How Kerala is fighting TB and winning
The state’s thorough implementation of the ‘active case-finding’ strategy has gathered the momentum to eliminate TB, elaborates Menaka Rao
Agathi mandiram (poor people's home) in Kollam city was built to provide shelter to beggars. Today, its 123 residents are mostly homeless people with mental or physical disabilities, brought here when found wandering the streets.
In May 2018, the Tuberculosis (TB) Centre of Kollam district decided to screen every single one of agathi mandiram's inmates. Ordinarily, their in-house doctor, Shreekumar D, would identify those with TB-like symptoms and send their sputum samples for analysis to the state TB Cell a few times a year, leading to the identification of two or three cases each year.
For the first time this year, the centre sent a pulmonologist to examine every person in the home, as part of the Kerala TB Elimination Mission launched in March 2018 with the aim of reducing the number of TB cases to 2020 by the year 2020, and eliminating TB-related deaths altogether.
"It was challenging because the inmates often could not explain their symptoms nor give their sputum sample," said P Anish, a consultant chest physician who screened all the inmates. He detected 22 cases while deploying techniques not normally used to detect TB, such as the CT-Scan.
This exercise was replicated across the state from April to June in an effort to screen every person in Kerala, after the state set its sights on eliminating TB, displaying confidence in its robust health system which has already delivered enviable indicators.
This confidence is why, for Kerala, eliminating TB is a "low-hanging fruit", as the state's Health Secretary, Rajeev Sadanandan, puts it. "We are about the only state [that] is capable of eliminating this disease," he told IndiaSpend.
Kerala's strategy has implications for all of India, which has the world's largest TB burden — 2.74 million or 27 per cent of the global total. Further, nearly 300,000 Indians fall through the surveillance system or do not complete their course of medication, prompting the rise of more virulent, drug-resistant strains. In 2016, 435,000 people in the country died of TB. Patients often incur financial distress due to catastrophic health expenses.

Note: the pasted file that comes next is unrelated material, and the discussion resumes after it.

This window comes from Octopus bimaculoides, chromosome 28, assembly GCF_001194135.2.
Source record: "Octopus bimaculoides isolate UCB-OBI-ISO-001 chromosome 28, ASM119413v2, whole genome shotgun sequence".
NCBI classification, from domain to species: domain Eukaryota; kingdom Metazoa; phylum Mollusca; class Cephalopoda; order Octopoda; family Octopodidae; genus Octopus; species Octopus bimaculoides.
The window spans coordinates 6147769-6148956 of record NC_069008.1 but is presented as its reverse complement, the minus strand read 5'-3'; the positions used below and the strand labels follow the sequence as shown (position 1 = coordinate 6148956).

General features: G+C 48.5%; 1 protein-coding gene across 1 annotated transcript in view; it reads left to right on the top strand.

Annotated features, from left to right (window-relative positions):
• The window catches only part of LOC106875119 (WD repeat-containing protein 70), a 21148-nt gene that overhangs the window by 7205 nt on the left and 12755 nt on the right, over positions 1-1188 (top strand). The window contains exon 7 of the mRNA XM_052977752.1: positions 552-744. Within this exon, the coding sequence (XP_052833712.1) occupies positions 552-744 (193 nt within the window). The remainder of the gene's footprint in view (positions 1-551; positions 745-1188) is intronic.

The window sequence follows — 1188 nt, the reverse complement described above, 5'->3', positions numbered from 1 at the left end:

This is what makes TB a public health imperative that must be dealt with through early diagnosis, complete treatment, and improved quality of care. And Kerala's example is instructive.
"The reduction of TB cases in Kerala is dramatic," said K.P. Aravindan, a retired Professor from Kozhikode Medical College. "From a disease that was extremely common, it is now a rare disease."
And what has helped is the state's thorough implementation of the "active case-finding" strategy to test every resident and map vulnerable populations so as to regularly monitor, test, and treat them.
Active identification of cases involves health workers proactively screening people for TB, as opposed to people coming to health institutions with TB-like symptoms and getting screened, which has been the mainstay of the Revised National Tuberculosis Control Programme (RNTCP) for more than 15 years.
The Central TB Division, which works under the Central Health Ministry and is responsible for implementing RNTCP, requires all state TB units to conduct an active case-finding exercise thrice a year among populations identified as vulnerable, such as those living in slums and labour camps, mine workers, tea garden workers, and the homeless. This is typically done in an ad-hoc fashion and there is no consistent follow-up, mostly because the number of TB cases is high and resources are stretched thin.
Kerala, however, has improved an already robust healthcare system and a motivated workforce to implement active case-finding so thoroughly that each resident will be screened this year, with health workers going door-to-door to find cases. The persons identified as vulnerable will be followed-up every three months.
These activities have increased the number of symptomatic patients tested per 100,000 from about 700 -- close to the all-India figure -- to nearly 1,250, according to the Kerala State TB Cell.